The Crippling Cost Of University

Posted on: 18 August 2008 by Gareth Hargreaves

Parents step in and risk pensioner poverty as the cost of doing a degree rises dramatically.


The cost of doing a degree can now reach over £30,000.

With the cost of living so high, many parents are struggling to make ends meet themselves and so worry that they will not be able to help their children through university. Some want their children to study locally so they can live at home, or to study part-time study so they can work.

Parents who do help may be using savings that would once have been put towards a wedding or a deposit on a first home. A number of reports suggest that parents are counting the cost of funding their children's education, foregoing holidays, socialising, new cars and houses, and buying budget food. Some are taking a second job or using money that would otherwise be going into a pension, putting pay to dreams of early retirement. Others are even getting into debt themselves by remortgaging their homes or using a credit card or overdraft.

Tuition fees are obviously a huge expense, reaching a maximum of £3,145 for 2008/2009, although students can get a loan to cover them that they don't have to pay back until they are earning over £15,000.

However, unless a student qualifies for means-tested support, the additional maintenance loan may not cover all their accomodation and living costs, however. So parents end up having to fork out the difference. Some decide to give their children more money so they can graduate with less debt.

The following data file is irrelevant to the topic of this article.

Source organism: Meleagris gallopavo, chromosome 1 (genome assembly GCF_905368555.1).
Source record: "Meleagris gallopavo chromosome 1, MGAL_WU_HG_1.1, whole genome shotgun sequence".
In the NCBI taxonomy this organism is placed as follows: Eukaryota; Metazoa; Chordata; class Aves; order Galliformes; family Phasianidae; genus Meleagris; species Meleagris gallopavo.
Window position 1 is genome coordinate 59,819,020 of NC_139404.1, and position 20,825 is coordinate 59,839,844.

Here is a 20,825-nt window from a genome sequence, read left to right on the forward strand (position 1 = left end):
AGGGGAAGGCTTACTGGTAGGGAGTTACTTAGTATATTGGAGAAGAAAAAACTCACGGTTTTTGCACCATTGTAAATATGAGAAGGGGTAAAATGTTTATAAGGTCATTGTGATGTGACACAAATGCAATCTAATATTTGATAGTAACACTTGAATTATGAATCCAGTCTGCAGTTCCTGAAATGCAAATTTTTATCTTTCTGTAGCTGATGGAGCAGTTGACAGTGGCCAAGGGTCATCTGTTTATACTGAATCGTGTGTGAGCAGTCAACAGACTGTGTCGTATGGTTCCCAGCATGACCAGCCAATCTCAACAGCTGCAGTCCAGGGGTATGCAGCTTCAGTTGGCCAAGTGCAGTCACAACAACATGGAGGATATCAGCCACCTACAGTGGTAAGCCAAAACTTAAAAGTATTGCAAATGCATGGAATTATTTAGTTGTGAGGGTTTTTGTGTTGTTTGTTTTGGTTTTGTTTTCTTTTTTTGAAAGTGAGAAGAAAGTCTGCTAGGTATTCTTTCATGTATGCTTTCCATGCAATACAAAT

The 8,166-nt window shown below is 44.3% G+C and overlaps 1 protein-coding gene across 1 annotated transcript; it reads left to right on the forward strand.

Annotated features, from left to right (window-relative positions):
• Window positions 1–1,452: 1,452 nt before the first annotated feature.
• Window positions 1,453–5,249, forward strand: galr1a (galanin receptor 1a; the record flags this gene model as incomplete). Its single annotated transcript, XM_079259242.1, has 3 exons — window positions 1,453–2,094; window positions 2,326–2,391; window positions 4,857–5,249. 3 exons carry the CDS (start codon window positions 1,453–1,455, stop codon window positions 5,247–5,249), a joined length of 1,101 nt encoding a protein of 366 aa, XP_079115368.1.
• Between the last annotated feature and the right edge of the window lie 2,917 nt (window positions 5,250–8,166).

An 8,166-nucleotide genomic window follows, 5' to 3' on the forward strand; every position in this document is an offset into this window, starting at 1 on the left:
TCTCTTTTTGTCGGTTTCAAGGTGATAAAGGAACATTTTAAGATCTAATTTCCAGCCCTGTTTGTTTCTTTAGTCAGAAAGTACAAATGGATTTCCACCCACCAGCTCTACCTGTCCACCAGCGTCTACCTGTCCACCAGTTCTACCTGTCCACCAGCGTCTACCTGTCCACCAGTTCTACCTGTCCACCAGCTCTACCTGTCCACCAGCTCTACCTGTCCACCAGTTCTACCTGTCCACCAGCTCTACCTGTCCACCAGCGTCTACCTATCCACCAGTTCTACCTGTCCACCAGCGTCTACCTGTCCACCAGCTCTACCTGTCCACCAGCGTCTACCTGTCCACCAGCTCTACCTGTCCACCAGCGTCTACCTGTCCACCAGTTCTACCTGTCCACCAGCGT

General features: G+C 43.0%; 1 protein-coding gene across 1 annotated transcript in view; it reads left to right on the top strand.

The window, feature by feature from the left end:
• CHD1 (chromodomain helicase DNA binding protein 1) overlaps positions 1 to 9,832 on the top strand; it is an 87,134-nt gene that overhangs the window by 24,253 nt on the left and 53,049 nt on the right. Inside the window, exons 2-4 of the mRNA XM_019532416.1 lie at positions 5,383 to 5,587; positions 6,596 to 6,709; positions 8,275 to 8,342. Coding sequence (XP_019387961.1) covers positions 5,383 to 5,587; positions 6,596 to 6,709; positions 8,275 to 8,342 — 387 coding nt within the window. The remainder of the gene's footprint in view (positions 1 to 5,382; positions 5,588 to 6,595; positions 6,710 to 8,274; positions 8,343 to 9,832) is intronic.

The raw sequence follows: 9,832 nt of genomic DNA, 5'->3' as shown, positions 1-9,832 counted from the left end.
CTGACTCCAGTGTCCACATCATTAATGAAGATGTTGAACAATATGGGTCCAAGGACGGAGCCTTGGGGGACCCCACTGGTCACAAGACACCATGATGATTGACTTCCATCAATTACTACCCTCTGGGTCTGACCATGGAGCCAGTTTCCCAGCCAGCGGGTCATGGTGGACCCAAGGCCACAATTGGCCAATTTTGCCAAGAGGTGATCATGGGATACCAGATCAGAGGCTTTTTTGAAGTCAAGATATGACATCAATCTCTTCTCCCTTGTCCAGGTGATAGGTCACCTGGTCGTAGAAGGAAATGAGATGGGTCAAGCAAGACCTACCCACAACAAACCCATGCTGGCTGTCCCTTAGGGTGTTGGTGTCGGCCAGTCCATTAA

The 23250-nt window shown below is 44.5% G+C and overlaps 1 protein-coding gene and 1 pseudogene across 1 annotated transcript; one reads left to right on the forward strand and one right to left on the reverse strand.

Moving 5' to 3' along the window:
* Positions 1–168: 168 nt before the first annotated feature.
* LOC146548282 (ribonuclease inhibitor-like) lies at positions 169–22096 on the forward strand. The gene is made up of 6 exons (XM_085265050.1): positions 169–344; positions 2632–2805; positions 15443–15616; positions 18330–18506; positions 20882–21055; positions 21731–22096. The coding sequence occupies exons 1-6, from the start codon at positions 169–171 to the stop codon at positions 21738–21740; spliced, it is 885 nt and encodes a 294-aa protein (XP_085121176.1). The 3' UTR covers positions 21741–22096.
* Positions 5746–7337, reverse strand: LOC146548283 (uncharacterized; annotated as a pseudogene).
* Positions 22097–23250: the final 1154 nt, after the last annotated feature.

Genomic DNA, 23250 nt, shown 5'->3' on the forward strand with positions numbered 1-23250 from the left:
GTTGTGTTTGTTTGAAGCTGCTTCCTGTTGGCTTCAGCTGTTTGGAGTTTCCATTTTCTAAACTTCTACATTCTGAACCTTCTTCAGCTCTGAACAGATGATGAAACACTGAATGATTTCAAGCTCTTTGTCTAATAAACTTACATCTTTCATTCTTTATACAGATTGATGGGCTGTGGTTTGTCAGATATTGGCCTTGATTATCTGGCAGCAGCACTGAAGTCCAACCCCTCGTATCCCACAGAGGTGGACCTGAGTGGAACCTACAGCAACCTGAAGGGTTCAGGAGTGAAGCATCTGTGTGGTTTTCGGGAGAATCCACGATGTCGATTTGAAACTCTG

Parents shouldering the cost may be wondering where all that money goes? From extortionate accommodation and essential pasta to booze and MP3s, the cost of student living includes:

  • Books and course materials, photocopying and library costs
  • Rent
  • Utility Bills
  • Telephone Bills
  • Insurance
  • Supermarket food shopping
  • Eating Out
  • Going out
  • Alcohol & Cigarettes
  • Transport
  • Laundry
  • Buying clothes
  • Buying CDs, DVDs and videos
  • Sport & Leisure

The NatWest Student Living Index, first published in 2004, ranks Britain's major university towns by plotting average student expenditure on living and housing costs against income from term-time employment.

The full table of university towns, ranked by NatWest's Student Living Index, is as follows:

1

Plymouth (NE)

14

London (4)

2

Cambridge (13)

15

Nottingham (27) 

3

Dundee (3)

16

Lancaster (25)

4

Brighton (2)

17

Cardiff (16)

5

Portsmouth (NE)

18

Edinburgh (23)

6

Bristol (9)

19

York (21)

7

Leeds (1)

20

Leicester (6)

8

Liverpool (5)

21

Oxford (24)

9

Belfast (19)

22

Birmingham (7)

10

Aberdeen (18)

23

Swansea (NE)

11

Newcastle (10)

24

Manchester (15)

12

Sheffield (11)

25

Southampton (26)

13

Glasgow (8)

26

Exeter (NE)

Rankings according to the 2007 Student Living Index are indicated in brackets after the name of each university town.

What's Your View?

Can you afford to help your children through university? Would you give up your pension to send your children to university? Should students shoulder the debt themselves?

Are tuition fees a necessary evil or should they be scrapped? Is university worth the cost? Would you rather your children lived at home or studied part time? Do students fritter money away on alcohol and so on?

You can share your thoughts by leaving a comment below or visiting the 50connect forum.

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